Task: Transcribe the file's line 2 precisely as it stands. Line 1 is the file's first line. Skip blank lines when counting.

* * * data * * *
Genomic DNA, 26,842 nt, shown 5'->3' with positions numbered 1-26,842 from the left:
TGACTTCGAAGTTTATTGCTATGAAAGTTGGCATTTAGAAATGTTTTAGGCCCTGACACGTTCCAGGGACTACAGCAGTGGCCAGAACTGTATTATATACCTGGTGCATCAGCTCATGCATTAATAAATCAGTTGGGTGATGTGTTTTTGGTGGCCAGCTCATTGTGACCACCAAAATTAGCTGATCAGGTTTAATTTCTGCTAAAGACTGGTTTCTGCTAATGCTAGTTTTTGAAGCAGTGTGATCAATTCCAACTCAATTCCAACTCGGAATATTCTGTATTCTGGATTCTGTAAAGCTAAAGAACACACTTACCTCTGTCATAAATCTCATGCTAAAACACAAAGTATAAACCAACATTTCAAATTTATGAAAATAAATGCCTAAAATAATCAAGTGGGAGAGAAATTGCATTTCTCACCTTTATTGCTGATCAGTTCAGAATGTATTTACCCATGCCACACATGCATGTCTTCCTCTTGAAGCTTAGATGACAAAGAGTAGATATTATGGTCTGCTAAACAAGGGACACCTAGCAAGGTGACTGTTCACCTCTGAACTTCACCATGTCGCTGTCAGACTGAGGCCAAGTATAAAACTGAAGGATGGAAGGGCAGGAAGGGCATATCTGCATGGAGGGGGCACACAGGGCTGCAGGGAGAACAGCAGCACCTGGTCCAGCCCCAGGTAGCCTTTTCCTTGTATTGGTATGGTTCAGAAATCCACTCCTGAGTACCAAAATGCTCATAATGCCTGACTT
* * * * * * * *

TGACTTCGAAGTTTATTGCTATGAAAGTTGGCATTTAGAAATGTTTTAGGCCCTGACACGTTCCAGGGACTACAGCAGTGGCCAGAACTGTATTATATACCTGGTGCATCAGCTCATGCATTAATAAATCAGTTGGGTGATGTGTTTTTGGTGGCCAGCTCATTGTGACCACCAAAATTAGCTGATCAGGTTTAATTTCTGCTAAAGACTGGTTTCTGCTAATGCTAGTTTTTGAAGCAGTGTGATCAATTCCAACTCAATTCCAACTCGGAATATTCTGTATTCTGGATTCTGTAAAGCTAAAGAACACACTTACCTCTGTCATAAATCTCATGCTAAAACACAAAGTATAAACCAACATTTCAAATTTATGAAAATAAATGCCTAAAATAATCAAGTGGGAGAGAAATTGCATTTCTCACCTTTATTGCTGATCAGTTCAGAATGTATTTACCCATGCCACACATGCATGTCTTCCTCTTGAAGCTTAGATGACAAAGAGTAGATATTATGGTCTGCTAAACAAGGGACACCTAGCAAGGTGACTGTTCACCTCTGAACTTCACCATGTCGCTGTCAGACTGAGGCCAAGTATAAAACTGAAGGATGGAAGGGCAGGAAGGGCATATCTGCATGGAGGGGGCACACAGGGCTGCAGGGAGAACAGCAGCACCTGGTCCAGCCCCAGGTAGCCTTTTCCTTGTATTGGTATGGTTCAGAAATCCACTCCTGAGTACCAAAATGCTCATAATGCCTGACTT